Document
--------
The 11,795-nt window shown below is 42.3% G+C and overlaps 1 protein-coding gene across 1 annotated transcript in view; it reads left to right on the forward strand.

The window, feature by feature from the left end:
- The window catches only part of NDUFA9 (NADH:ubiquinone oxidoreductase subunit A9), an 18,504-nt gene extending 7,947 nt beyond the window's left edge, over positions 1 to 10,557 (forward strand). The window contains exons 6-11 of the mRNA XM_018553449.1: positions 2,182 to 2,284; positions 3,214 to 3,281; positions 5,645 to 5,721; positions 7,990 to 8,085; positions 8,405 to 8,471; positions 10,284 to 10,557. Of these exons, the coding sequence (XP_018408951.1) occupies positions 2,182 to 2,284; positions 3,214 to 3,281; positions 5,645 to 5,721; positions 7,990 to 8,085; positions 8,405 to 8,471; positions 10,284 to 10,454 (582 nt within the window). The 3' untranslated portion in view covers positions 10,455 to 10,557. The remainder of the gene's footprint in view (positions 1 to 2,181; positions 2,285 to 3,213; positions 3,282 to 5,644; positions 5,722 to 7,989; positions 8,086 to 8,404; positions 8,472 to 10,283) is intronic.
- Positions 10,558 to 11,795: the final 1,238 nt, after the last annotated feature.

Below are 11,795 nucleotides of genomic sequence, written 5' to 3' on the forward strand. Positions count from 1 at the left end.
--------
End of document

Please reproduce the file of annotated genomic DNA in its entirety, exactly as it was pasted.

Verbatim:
The 11,795-nt window shown below is 42.3% G+C and overlaps 1 protein-coding gene across 1 annotated transcript in view; it reads left to right on the forward strand.

The window, feature by feature from the left end:
- The window catches only part of NDUFA9 (NADH:ubiquinone oxidoreductase subunit A9), an 18,504-nt gene extending 7,947 nt beyond the window's left edge, over positions 1 to 10,557 (forward strand). The window contains exons 6-11 of the mRNA XM_018553449.1: positions 2,182 to 2,284; positions 3,214 to 3,281; positions 5,645 to 5,721; positions 7,990 to 8,085; positions 8,405 to 8,471; positions 10,284 to 10,557. Of these exons, the coding sequence (XP_018408951.1) occupies positions 2,182 to 2,284; positions 3,214 to 3,281; positions 5,645 to 5,721; positions 7,990 to 8,085; positions 8,405 to 8,471; positions 10,284 to 10,454 (582 nt within the window). The 3' untranslated portion in view covers positions 10,455 to 10,557. The remainder of the gene's footprint in view (positions 1 to 2,181; positions 2,285 to 3,213; positions 3,282 to 5,644; positions 5,722 to 7,989; positions 8,086 to 8,404; positions 8,472 to 10,283) is intronic.
- Positions 10,558 to 11,795: the final 1,238 nt, after the last annotated feature.

Below are 11,795 nucleotides of genomic sequence, written 5' to 3' on the forward strand. Positions count from 1 at the left end.